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Rex Orange County
Rex Orange County

Rex Orange County and the morality of artists

After the musician was charged with six counts of assault last week, heartbroken fans took to social media to burn their merch – but who is this helping?

It seems like every person has at least one artist who broke their heart with a grand, evil moral transgression. Maybe it was an actor or filmmaker or musician, someone whose work holds meaning and truth, a kind of art that builds an intimacy swiftly shattered following an allegation or accusation, usually of racism or sexual violence.

I remember exactly where I was when the news broke about PWR BTTM, a math-rock duo whose unabashed queerness in both music and presentation remains largely unmatched today. One member was accused of engaging in a repeated pattern of aggressive and inappropriate behaviour towards underage fans, the other member was accused of knowing and failing to react. Perhaps because the group was so popular with queer, social justice-oriented communities, the response was swift: they were quickly dropped from their label, had their upcoming tour and album cancelled, and disbanded.

On October 10, the news broke that pop musician Alexander O’Connor, known by his stage name Rex Orange County, was charged with six counts of assault allegedly having taken place over a two-day period in June 2021. He pled not guilty. Little is known about the details of the case, but one can only imagine the fear and trauma that would accompany six alleged assaults in two days.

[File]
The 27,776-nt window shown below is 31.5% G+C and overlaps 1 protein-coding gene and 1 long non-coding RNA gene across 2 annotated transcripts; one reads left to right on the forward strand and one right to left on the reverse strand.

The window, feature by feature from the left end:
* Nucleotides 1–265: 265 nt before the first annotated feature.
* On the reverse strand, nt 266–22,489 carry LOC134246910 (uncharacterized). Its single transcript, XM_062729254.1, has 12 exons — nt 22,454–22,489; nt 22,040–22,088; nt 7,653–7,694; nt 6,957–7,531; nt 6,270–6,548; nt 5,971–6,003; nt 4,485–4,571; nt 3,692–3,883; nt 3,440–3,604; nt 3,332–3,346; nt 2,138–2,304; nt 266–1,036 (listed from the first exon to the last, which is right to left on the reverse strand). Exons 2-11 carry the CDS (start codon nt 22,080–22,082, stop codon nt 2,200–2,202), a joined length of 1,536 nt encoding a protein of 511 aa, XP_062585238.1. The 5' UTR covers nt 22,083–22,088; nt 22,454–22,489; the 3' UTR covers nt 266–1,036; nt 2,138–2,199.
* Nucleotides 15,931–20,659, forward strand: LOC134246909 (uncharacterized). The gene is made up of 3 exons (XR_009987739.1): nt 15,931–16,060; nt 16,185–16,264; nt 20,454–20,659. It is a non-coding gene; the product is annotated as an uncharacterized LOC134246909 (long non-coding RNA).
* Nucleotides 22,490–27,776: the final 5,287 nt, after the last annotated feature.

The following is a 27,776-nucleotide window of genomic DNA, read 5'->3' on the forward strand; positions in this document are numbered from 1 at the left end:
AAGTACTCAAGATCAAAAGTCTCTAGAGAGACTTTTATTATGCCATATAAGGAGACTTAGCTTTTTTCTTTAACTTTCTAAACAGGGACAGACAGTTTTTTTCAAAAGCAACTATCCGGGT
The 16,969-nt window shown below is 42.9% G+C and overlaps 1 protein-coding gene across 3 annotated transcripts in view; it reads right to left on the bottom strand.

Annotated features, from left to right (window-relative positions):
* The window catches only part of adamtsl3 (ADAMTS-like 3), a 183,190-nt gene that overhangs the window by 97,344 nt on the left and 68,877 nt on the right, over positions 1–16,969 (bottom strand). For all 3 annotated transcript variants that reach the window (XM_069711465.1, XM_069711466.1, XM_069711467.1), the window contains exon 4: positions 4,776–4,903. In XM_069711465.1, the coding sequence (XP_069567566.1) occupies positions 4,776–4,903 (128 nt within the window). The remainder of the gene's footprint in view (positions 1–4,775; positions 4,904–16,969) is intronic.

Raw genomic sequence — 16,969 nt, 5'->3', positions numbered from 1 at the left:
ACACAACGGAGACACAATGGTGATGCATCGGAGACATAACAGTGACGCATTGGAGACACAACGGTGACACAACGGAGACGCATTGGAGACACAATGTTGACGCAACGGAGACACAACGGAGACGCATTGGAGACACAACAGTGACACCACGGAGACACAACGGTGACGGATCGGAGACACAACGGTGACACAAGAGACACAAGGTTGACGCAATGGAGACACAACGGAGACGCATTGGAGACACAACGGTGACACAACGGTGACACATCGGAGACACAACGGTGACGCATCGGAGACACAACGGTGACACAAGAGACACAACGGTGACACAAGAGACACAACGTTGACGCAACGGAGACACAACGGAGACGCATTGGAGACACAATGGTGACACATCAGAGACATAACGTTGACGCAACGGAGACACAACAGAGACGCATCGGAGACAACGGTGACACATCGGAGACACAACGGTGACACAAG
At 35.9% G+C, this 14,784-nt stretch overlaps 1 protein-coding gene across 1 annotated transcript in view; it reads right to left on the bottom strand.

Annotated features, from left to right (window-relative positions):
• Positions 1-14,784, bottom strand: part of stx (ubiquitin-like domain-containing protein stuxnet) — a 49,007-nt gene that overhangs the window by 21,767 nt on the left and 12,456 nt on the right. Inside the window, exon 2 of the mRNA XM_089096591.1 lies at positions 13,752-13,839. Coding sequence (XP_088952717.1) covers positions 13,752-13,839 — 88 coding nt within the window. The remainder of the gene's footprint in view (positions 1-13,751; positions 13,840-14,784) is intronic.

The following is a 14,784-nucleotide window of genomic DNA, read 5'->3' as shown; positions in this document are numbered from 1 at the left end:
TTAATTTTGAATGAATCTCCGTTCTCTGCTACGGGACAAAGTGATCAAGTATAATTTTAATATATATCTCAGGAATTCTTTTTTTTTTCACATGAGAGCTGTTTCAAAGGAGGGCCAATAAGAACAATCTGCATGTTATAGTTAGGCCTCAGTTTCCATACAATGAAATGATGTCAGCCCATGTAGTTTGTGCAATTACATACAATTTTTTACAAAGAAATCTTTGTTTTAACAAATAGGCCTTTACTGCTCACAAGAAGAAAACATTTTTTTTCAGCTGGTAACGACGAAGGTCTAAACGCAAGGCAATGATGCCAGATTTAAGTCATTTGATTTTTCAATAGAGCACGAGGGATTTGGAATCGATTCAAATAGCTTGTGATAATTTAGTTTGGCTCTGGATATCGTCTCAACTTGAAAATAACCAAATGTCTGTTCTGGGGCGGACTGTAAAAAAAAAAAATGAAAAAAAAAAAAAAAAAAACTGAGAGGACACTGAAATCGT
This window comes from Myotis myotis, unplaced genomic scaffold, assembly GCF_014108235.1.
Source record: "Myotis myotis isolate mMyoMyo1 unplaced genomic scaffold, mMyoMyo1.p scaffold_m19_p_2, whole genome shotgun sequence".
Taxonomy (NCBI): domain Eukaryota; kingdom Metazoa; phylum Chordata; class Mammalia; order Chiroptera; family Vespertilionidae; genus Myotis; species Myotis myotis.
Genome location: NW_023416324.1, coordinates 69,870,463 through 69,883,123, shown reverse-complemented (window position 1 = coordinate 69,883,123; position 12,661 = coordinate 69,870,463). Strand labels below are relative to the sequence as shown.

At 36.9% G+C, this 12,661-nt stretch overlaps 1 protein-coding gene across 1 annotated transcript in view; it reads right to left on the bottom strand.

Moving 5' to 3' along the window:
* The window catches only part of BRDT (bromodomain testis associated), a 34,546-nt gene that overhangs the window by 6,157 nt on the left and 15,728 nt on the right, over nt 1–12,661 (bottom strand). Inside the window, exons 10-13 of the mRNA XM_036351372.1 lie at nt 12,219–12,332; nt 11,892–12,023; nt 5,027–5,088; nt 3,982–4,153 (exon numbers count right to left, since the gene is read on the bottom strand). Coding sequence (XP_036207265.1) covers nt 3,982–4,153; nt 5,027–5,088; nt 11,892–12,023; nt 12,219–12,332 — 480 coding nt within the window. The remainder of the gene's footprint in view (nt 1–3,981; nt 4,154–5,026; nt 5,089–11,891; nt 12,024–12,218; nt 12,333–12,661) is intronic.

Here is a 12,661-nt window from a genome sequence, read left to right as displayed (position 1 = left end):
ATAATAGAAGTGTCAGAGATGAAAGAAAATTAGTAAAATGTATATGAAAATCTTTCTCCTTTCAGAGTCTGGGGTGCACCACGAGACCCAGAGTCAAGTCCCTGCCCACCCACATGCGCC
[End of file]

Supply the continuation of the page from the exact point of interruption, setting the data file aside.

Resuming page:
I don’t intend to report on the case against O’Connor or speculate on his potential guilt or innocence. But shortly after the story broke, countless former fans created videos, tweets, posts and infographics confessing their personal heartbreak over the situation. This heartbreak is notably not sympathy for a victim – it is heartbreak over their own sense of betrayal from O’Connor himself. These posts, which amassed tens and hundreds of thousands of likes in a matter of hours, reframed the issue: Man Repeatedly Assaults Woman became Man Makes His Fans Feel Sad. Lost in all of this social media pity is any sympathy for the victim. Even worse, it becomes materially beneficial to make these types of posts as they trend; we know that likes and views and clicks, regardless of their origins, eventually translate to monetary compensation.